Genetic data improves niche model discrimination and alters the direction and magnitude of climate change forecasts

Helen M. Bothwell, Luke M. Evans, Erika I. Hersch-Green, Scott A. Woolbright, Gerard J. Allan, Thomas G. Whitham

Research output: Contribution to journalArticlepeer-review

Abstract

Ecological niche models (ENMs) have classically operated under the simplifying assumptions that there are no barriers to gene flow, species are genetically homogeneous (i.e., no population-specific local adaptation), and all individuals share the same niche. Yet, these assumptions are violated for most broadly distributed species. Here, we incorporate genetic data from the widespread riparian tree species narrowleaf cottonwood (Populus angustifolia) to examine whether including intraspecific genetic variation can alter model performance and predictions of climate change impacts. We found that (1) P. angustifolia is differentiated into six genetic groups across its range from México to Canada and (2) different populations occupy distinct climate niches representing unique ecotypes. Comparing model discriminatory power, (3) all genetically informed ecological niche models (gENMs) outperformed the standard species-level ENM (3–14% increase in AUC; 1–23% increase in pROC). Furthermore, (4) gENMs predicted large differences among ecotypes in both the direction and magnitude of responses to climate change and (5) revealed evidence of niche divergence, particularly for the Eastern Rocky Mountain ecotype. (6) Models also predicted progressively increasing fragmentation and decreasing overlap between ecotypes. Contact zones are often hotspots of diversity that are critical for supporting species' capacity to respond to present and future climate change, thus predicted reductions in connectivity among ecotypes is of conservation concern. We further examined the generality of our findings by comparing our model developed for a higher elevation Rocky Mountain species with a related desert riparian cottonwood, P. fremontii. Together our results suggest that incorporating intraspecific genetic information can improve model performance by addressing this important source of variance. gENMs bring an evolutionary perspective to niche modeling and provide a truly “adaptive management” approach to support conservation genetic management of species facing global change.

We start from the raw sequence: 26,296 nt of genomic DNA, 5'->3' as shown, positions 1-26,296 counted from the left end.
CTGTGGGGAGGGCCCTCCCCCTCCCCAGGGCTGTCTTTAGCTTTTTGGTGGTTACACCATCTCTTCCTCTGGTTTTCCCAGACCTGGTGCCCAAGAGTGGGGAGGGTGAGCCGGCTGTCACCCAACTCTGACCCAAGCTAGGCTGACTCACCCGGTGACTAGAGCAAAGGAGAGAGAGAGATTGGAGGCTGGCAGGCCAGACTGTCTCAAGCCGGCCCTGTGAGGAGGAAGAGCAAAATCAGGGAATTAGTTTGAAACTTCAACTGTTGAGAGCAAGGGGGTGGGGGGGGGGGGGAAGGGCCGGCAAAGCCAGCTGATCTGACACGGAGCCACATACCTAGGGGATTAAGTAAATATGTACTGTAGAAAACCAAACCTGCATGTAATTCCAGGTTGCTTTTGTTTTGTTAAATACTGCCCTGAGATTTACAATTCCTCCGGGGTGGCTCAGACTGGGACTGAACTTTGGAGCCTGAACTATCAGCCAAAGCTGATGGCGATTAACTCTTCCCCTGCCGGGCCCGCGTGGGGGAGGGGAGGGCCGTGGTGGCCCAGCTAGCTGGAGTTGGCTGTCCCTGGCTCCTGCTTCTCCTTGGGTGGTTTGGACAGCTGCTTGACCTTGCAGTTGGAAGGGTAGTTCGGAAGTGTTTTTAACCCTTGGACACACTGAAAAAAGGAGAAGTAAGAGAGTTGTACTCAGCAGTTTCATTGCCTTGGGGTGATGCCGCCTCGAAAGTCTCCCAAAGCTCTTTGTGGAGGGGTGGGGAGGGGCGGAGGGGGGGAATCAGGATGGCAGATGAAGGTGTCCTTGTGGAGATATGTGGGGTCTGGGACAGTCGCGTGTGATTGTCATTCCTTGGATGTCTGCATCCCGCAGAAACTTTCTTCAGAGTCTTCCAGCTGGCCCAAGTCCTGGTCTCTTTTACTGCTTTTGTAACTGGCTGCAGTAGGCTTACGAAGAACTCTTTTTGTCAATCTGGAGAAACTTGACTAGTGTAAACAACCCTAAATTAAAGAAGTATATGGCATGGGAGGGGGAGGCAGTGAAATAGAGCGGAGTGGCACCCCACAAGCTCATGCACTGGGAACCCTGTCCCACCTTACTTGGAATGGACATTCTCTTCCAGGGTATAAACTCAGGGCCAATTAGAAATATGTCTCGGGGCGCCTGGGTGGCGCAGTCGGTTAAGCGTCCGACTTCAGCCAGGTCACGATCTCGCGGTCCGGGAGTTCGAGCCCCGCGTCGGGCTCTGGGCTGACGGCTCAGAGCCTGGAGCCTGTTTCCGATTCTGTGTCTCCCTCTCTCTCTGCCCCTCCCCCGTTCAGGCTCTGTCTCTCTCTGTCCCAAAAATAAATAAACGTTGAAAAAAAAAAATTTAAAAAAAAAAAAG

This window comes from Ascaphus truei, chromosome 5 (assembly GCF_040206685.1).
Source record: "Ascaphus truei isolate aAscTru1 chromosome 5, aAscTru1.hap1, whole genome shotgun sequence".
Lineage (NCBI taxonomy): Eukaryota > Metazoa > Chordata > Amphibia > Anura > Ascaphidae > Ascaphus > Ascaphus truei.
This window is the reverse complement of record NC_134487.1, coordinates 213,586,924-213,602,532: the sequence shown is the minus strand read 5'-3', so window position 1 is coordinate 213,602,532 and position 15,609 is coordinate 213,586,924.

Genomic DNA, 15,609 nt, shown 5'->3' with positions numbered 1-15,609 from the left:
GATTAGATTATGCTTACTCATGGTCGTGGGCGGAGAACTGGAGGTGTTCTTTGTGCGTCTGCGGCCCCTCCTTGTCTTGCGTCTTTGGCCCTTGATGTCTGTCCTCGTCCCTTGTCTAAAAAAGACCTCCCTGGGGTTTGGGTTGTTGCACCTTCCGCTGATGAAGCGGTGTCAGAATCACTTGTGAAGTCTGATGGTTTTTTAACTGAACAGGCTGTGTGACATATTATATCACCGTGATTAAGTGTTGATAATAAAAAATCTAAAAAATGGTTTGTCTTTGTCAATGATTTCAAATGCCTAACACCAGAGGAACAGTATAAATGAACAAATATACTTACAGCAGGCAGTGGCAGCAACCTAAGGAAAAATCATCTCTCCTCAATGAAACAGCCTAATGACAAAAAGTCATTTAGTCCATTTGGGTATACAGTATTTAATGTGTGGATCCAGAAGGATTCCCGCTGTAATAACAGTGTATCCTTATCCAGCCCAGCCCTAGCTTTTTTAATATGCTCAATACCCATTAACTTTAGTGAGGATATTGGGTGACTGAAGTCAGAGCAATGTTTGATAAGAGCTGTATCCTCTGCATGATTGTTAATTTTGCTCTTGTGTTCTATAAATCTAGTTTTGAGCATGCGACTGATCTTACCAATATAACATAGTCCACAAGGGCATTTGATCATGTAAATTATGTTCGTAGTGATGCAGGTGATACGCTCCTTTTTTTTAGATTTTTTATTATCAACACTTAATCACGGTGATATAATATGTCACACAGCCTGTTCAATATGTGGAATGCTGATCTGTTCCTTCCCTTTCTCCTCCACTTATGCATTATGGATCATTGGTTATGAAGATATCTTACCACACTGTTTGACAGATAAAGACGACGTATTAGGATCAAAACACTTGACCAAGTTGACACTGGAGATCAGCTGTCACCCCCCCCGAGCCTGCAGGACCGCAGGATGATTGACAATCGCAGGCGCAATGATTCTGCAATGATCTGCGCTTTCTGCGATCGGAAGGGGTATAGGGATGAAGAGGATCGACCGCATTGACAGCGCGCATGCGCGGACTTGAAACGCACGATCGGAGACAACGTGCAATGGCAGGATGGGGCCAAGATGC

Original languageEnglish (US)
Article numbere02254
JournalEcological Applications
Volume31
Issue number3
DOIs
StatePublished - Apr 2021

Keywords

  • Populus angustifolia
  • climate change
  • ecological niche modeling
  • evolutionarily significant units
  • landscape genetics
  • narrowleaf cottonwood
  • niche conservatism
  • niche divergence
  • species distribution modeling

ASJC Scopus subject areas

  • Ecology

Fingerprint

Dive into the research topics of 'Genetic data improves niche model discrimination and alters the direction and magnitude of climate change forecasts'. Together they form a unique fingerprint.

Cite this